Tags: Mandelbaum | bank | bubble | US

Hopkins Scholar Confused on Financial Crisis

By    |   Thursday, 24 Apr 2014 08:20 AM

In yet another example of a great scholar scuffling in his search for understanding of an important policy issue, Michael Mandelbaum, director of the American Foreign Policy program at Johns Hopkins University, spoke to C-SPAN's Steve Scully about his book The Road to Global Prosperity.

The big-picture question should be how the likes of Mandelbaum, Peter Schuck and scholarly members of the Federal Open Market Committee can fail to comprehend how far this country and the world are from lasting prosperity, that much of this is due to bad policy, often on the part of institutions they have worked for or supported, and some of it is due to laws of economics that establish a business cycle that even the smartest economists have been unable to manage during the long run, but instead have horribly mismanaged.

The author provided a service to the reader by succinctly stating at the outset the major premise of the book: Economic activity does not occur in a vacuum. It requires a stable political framework, one that protects against disruptive intrusion from the outside . . . and assures that economic life can proceed dependably.

Scully observed that this makes sense, but is not always the reality. Mandelbaum responded by lamenting that since unfortunately there is no world government, the United States has to provide the needed stability to the world. (Evidently Mandelbaum is unaware that the main source of global financial stability, certainly for the 2008 episode of the ongoing financial crisis and arguably for several decades, has been the United States, its reckless bankers, feckless regulators and inept, conflicted politicians.

For a viewer already reeling, further irony came from a clip of Hank Paulson, former CEO of Goldman Sachs, speaking at the Center for Strategic and International Studies. Paulson stated sternly that while China has accomplished a lot, its economic model has run out of steam. It isn't sustainable. Mandelbaum agreed and added that in order to change its economic model, China would have to become more democratic.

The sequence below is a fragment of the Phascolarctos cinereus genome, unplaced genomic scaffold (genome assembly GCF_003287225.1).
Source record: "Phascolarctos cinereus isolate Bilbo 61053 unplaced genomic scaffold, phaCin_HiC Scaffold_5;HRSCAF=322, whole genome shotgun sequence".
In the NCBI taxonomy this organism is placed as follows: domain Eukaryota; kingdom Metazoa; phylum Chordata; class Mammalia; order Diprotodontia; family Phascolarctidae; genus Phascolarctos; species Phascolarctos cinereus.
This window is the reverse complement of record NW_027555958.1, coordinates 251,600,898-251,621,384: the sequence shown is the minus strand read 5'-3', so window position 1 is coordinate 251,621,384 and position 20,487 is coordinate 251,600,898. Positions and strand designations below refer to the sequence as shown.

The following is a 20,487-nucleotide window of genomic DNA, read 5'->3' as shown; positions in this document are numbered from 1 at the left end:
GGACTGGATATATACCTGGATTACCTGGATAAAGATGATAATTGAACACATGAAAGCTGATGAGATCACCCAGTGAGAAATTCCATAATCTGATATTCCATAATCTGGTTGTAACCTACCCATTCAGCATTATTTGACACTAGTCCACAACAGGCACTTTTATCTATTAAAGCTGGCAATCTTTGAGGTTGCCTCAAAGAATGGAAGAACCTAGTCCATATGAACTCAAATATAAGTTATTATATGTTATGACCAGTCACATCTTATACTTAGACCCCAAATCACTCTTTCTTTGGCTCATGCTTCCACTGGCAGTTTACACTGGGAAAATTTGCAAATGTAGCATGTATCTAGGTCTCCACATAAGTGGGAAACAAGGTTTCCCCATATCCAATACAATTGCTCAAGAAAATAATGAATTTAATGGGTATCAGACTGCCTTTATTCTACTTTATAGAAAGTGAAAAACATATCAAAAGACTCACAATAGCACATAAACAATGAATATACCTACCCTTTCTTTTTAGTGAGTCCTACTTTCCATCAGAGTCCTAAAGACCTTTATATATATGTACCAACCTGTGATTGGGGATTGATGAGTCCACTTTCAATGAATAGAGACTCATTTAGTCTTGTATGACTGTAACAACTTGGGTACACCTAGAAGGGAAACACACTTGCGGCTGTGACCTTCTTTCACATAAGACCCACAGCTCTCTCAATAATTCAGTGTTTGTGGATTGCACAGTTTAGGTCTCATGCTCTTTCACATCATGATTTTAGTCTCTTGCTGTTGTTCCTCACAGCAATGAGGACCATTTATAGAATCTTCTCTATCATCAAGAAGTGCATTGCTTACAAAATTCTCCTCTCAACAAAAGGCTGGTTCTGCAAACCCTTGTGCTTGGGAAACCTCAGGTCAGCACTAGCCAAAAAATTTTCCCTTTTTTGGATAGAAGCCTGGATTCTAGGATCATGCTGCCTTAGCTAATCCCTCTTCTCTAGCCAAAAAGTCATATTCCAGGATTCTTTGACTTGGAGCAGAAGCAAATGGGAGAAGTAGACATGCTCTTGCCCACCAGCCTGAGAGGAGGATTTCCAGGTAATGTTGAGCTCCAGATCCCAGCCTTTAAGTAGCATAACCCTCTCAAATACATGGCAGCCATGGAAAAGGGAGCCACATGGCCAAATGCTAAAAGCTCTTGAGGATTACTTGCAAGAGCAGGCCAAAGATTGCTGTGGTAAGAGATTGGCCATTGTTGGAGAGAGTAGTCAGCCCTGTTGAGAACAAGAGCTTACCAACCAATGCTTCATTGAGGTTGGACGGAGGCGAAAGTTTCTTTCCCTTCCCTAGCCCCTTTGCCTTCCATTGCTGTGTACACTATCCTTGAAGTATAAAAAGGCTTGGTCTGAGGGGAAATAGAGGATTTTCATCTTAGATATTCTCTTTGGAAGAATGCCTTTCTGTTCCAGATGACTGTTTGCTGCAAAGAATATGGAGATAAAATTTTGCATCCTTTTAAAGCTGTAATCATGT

In 2006, when Paulson was named Treasury Secretary, I predicted privately that Goldman would turn out to be insolvent and would receive a massive bailout administered by Paulson himself as Treasury Secretary. So now Paulson is saying that China has to change its economic model and become more democratic.

Another instructive passage was Mandelbaum's observation regarding the phenomenon of financial bubbles: "Bubbles can inflict massive damage because of their connection to banks . . . [banks] not only help inflate bubbles, in important respects, they resemble them."

It is frustrating that Mandelbaum understands the risk banks inherently pose to the financial system and the economy, but then he lapsed into the banker trope that banks shouldn't be expected to have the capital industrial firms require, because they operate under a fractional reserve system.

He acknowledged the destructive potential of bank runs, but argued that because banks are the Achilles heel of the financial system, they need to be protected. He holds that in order to enjoy the fruits of the free market system, the nation has to accept periodic shocks and hope that somehow the authorities will do a better job of containing these crises in the future than they have in the past.

This unfortunate view calls to mind a slogan popularized by Benjamin Ola Akande, dean of the Webster University Business School, in a 2009 letter to President Obama: "Hope is not a Strategy." The nation needs better leadership than fatalistic capitulation to the scoundrels who dominate the too big to fail and the so-called regulators who enable their antisocial behavior.

(Archived video can be found here.)

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Robert-Feinberg
In yet another example of a great scholar scuffling in his search for understanding of an important policy issue, Michael Mandelbaum, director of the American Foreign Policy program at Johns Hopkins University, spoke to C-SPAN's Steve Scully about his book The Road to Global Prosperity.
Mandelbaum, bank, bubble, US
605
2014-20-24
Thursday, 24 Apr 2014 08:20 AM
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